Where Are They Now? | September 2022 | By Ashley Butler
Meet Jamie Orton, former Richfield FFA member who served as the Historian, Secretary, Vice President and President of her chapter throughout her high school years.
She was highly involved in FFA and competed in a variety of events including: public speaking, parliamentary procedure, and business related competitions.
“I loved being involved and took advantage of every FFA leadership training that I could and made great friendships along the way,” She says.
As someone who was raised as a traditional ag kid, farming with her parents in Richfield Utah, Jamie always thought that she would have a career in agriculture, but as with a lot of us, life took her on a different path. Jamie now serves as the Director for International Student & Scholar Services at Southern Utah University (which enrolls more than 750 international students each year from 76 different countries) where she oversees International Admissions Processing, immigration maintenance, international student success and retention, promotes diversity and inclusion, and mentors student groups.
While it’s not necessarily the career she saw herself in, Jamie says she couldn’t be happier with the opportunities that she’s had to have a worldwide influence through the lives of thousands of students. Without the FFA however, Jamie says she would not have had the skills and knowledge to be successful in her career.
Jamie hosting the First Lady of the Democratic Republic of Congo for a conference at SUU and showing her Southern Utah.
Jamie and her colleagues were selected to win the student organization of the year award.
Carrying international flags at SUU Homecoming Parade.
“Being “forced” through FFA to put myself out there has led me to have a sense of confidence that I don’t think I would have obtained any other way. FFA served as a catalyst for the rest of my career and life,” she says. “I went from a shy farm kid that wouldn’t talk to somebody on the phone to confidently speaking and educating large numbers of people frequently. My knowledge of the agricultural industry has helped me connect on a personal level with dignitaries from around the world. I will be forever thankful for the opportunities afforded to me as an FFA member”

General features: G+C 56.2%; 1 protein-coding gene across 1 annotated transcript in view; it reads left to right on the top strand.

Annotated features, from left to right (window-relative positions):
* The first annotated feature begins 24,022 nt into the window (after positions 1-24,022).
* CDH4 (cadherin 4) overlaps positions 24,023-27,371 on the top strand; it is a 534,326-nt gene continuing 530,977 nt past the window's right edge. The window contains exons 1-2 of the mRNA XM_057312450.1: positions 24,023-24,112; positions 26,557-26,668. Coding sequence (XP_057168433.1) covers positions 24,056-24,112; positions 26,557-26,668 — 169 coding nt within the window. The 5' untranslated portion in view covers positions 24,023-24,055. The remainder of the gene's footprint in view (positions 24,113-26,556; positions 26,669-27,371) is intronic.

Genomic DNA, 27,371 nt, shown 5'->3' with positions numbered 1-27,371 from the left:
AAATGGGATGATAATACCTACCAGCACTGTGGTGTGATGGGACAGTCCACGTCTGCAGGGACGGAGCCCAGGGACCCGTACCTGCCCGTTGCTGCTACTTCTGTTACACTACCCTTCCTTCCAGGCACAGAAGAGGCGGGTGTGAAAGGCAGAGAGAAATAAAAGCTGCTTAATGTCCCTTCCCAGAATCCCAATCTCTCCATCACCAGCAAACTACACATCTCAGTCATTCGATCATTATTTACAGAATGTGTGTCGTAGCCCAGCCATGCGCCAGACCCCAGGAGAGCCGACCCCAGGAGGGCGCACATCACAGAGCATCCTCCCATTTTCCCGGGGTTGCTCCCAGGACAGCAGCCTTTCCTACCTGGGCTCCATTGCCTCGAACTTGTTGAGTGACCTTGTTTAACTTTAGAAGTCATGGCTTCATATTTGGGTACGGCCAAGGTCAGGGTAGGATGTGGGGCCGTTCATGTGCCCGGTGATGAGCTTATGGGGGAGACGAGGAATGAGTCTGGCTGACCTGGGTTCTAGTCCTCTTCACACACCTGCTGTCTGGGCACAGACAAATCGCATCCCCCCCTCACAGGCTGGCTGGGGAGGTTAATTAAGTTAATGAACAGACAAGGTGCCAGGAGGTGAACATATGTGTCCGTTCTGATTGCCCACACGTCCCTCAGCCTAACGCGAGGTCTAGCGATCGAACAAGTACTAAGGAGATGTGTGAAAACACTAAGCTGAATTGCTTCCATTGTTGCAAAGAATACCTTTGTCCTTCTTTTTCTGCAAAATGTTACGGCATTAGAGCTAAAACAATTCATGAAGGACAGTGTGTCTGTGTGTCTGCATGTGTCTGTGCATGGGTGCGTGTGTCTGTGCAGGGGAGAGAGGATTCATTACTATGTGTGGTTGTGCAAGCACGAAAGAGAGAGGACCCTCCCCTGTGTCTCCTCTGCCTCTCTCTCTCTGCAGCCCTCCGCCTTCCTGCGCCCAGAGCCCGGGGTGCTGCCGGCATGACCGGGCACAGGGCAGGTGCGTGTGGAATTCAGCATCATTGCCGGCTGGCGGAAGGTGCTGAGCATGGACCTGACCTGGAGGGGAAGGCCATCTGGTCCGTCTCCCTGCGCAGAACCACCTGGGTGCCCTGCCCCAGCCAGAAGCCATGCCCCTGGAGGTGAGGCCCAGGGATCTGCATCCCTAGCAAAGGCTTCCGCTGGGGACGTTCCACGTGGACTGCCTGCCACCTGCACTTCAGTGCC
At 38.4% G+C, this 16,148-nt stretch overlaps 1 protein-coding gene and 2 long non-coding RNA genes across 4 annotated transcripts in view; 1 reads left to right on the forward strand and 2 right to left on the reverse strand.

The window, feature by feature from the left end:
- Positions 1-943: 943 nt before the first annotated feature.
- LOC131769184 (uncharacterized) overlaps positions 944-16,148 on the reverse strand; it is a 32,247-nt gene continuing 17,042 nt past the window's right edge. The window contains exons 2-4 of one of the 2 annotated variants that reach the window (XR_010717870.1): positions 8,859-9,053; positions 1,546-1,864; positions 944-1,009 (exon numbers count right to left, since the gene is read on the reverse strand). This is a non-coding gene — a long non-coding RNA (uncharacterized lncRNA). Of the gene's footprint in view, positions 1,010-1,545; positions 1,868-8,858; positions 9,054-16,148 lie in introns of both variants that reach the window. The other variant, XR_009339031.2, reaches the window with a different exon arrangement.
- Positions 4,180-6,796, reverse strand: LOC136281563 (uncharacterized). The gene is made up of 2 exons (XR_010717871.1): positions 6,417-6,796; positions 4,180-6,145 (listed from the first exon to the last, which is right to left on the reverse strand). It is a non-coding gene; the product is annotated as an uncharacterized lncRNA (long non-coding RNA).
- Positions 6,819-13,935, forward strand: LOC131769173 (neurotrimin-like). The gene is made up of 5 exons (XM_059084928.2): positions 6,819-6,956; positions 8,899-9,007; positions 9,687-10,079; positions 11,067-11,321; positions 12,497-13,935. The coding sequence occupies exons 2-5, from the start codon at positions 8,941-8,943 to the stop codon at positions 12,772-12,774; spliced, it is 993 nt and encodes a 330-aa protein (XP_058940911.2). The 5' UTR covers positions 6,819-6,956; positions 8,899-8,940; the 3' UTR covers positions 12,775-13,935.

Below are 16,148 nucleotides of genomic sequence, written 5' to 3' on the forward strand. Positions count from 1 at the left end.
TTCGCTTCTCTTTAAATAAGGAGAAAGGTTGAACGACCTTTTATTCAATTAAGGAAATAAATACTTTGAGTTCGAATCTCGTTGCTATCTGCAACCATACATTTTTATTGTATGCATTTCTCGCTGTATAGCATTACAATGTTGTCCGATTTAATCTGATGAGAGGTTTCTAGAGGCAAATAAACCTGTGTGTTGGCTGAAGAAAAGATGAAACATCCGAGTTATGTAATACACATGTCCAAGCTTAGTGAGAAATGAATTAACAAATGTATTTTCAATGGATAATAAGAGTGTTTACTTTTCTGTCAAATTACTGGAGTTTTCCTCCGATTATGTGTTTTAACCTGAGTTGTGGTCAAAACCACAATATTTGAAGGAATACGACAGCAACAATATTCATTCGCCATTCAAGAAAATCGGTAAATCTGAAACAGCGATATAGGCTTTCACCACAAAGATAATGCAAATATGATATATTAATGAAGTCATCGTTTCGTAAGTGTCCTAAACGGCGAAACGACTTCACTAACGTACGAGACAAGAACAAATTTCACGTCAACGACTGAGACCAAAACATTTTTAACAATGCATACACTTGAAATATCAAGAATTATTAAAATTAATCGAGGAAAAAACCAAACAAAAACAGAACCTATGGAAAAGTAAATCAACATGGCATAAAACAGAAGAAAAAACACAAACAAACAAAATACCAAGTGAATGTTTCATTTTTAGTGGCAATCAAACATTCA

Even though Jamie didn’t end up in a career in the agriculture industry, she has learned to remind herself that, ‘I have power in the place that I’m in,’ meaning that she has the ability to influence others, and represent the agriculture industry, as does anyone, simply by making connections, and choosing to make an effort to do so. One way Jamie does this is by inviting the Ag. club at SUU to the events that the international students may be having and encourages partnership and communication, as it helps bring awareness to agriculture on a global perspective.
She says that choosing to be an advocate for agriculture is something that everyone should be inspired to do, regardless of what career or position they are in.
When asked what advice she would give to a high school student that is thinking about joining FFA, she said, “Join. It does not matter if you are a traditional ag kid or not – the future of agriculture is limitless and diverse with a multitude of career opportunities. But, even more than that, the friendships and network you will build by being involved will have a powerful positive impact on your life.”
Jamie says she hopes that those involved in FFA, or those thinking about joining will recognize that the skills and tools that are learned and developed from being in the organization are ones that will be beneficial in any job, or position, regardless of what industry.
Now with kids of her own, Jamie is highly involved in helping her daughter’s (Ashlyn Orton) FFA Chapter (Canyon View).
“Being able to support Ashlyn in her involvement in FFA has been the best avenue for us to strengthen our relationship. I am so proud of Ashlyn for being involved in FFA even though she is not a traditional ag kid and the passion she has found to advocate and support the agricultural industry. “
Jamie says she jumps at any chance to be involved. This past summer she attended the Southern Chapter Officer Leadership Training and cooked for all the members, and this year she will be coaching/advising the chapter’s parliamentary procedure team.
In the future, Jamie says she also wants to help explore ways for current FFA members to grow in their awareness of the diversity that is in the agricultural industry and the many ways they can still be involved and support the industry even if their career or life paths are not directly related.
When asked what she would tell other FFA alumni about the importance of supporting their local FFA chapter, she said, “Get involved! Even if it is in a small way, find a way to support in person or through financial donations to support your local FFA chapter. There are few things better in life than knowing that you are having a positive influence on the experience and future of a young person. Getting involved is an amazing way to give back to the FFA community that you benefited from as a youth.”